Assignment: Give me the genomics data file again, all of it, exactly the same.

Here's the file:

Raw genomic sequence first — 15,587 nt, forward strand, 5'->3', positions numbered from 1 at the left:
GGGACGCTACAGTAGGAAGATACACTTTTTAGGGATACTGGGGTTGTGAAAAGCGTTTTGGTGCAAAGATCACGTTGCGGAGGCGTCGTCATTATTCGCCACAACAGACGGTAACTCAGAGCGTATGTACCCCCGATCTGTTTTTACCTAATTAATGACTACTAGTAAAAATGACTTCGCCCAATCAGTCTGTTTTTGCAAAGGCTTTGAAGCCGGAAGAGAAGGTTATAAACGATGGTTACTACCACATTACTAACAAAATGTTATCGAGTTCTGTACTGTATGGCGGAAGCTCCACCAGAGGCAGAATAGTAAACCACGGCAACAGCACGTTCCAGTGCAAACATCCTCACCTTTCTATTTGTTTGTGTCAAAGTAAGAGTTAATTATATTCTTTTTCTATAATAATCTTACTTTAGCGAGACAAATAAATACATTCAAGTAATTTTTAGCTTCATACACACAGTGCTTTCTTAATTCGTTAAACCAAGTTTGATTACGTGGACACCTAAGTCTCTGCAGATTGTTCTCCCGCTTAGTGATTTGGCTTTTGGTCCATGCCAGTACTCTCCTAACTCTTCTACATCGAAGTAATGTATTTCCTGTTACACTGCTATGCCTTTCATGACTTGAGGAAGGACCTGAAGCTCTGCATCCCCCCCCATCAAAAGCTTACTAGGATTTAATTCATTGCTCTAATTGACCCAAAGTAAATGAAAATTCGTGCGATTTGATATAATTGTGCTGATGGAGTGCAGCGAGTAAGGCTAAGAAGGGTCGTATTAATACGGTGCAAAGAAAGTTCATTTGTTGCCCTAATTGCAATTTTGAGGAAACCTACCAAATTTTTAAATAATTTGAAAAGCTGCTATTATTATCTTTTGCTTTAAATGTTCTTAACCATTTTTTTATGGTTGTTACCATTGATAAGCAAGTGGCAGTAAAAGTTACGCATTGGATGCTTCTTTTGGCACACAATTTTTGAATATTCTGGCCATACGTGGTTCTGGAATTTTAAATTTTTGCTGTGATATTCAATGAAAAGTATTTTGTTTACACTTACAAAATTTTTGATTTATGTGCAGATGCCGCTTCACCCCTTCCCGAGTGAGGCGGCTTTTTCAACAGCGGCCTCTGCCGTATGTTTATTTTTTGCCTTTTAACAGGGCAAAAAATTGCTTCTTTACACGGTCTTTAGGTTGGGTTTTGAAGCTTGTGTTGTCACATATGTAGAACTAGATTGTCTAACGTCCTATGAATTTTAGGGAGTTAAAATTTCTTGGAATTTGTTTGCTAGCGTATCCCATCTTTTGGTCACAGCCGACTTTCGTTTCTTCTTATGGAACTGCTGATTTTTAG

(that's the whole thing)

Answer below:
Raw genomic sequence first — 15,587 nt, forward strand, 5'->3', positions numbered from 1 at the left:
GGGACGCTACAGTAGGAAGATACACTTTTTAGGGATACTGGGGTTGTGAAAAGCGTTTTGGTGCAAAGATCACGTTGCGGAGGCGTCGTCATTATTCGCCACAACAGACGGTAACTCAGAGCGTATGTACCCCCGATCTGTTTTTACCTAATTAATGACTACTAGTAAAAATGACTTCGCCCAATCAGTCTGTTTTTGCAAAGGCTTTGAAGCCGGAAGAGAAGGTTATAAACGATGGTTACTACCACATTACTAACAAAATGTTATCGAGTTCTGTACTGTATGGCGGAAGCTCCACCAGAGGCAGAATAGTAAACCACGGCAACAGCACGTTCCAGTGCAAACATCCTCACCTTTCTATTTGTTTGTGTCAAAGTAAGAGTTAATTATATTCTTTTTCTATAATAATCTTACTTTAGCGAGACAAATAAATACATTCAAGTAATTTTTAGCTTCATACACACAGTGCTTTCTTAATTCGTTAAACCAAGTTTGATTACGTGGACACCTAAGTCTCTGCAGATTGTTCTCCCGCTTAGTGATTTGGCTTTTGGTCCATGCCAGTACTCTCCTAACTCTTCTACATCGAAGTAATGTATTTCCTGTTACACTGCTATGCCTTTCATGACTTGAGGAAGGACCTGAAGCTCTGCATCCCCCCCCATCAAAAGCTTACTAGGATTTAATTCATTGCTCTAATTGACCCAAAGTAAATGAAAATTCGTGCGATTTGATATAATTGTGCTGATGGAGTGCAGCGAGTAAGGCTAAGAAGGGTCGTATTAATACGGTGCAAAGAAAGTTCATTTGTTGCCCTAATTGCAATTTTGAGGAAACCTACCAAATTTTTAAATAATTTGAAAAGCTGCTATTATTATCTTTTGCTTTAAATGTTCTTAACCATTTTTTTATGGTTGTTACCATTGATAAGCAAGTGGCAGTAAAAGTTACGCATTGGATGCTTCTTTTGGCACACAATTTTTGAATATTCTGGCCATACGTGGTTCTGGAATTTTAAATTTTTGCTGTGATATTCAATGAAAAGTATTTTGTTTACACTTACAAAATTTTTGATTTATGTGCAGATGCCGCTTCACCCCTTCCCGAGTGAGGCGGCTTTTTCAACAGCGGCCTCTGCCGTATGTTTATTTTTTGCCTTTTAACAGGGCAAAAAATTGCTTCTTTACACGGTCTTTAGGTTGGGTTTTGAAGCTTGTGTTGTCACATATGTAGAACTAGATTGTCTAACGTCCTATGAATTTTAGGGAGTTAAAATTTCTTGGAATTTGTTTGCTAGCGTATCCCATCTTTTGGTCACAGCCGACTTTCGTTTCTTCTTATGGAACTGCTGATTTTTAG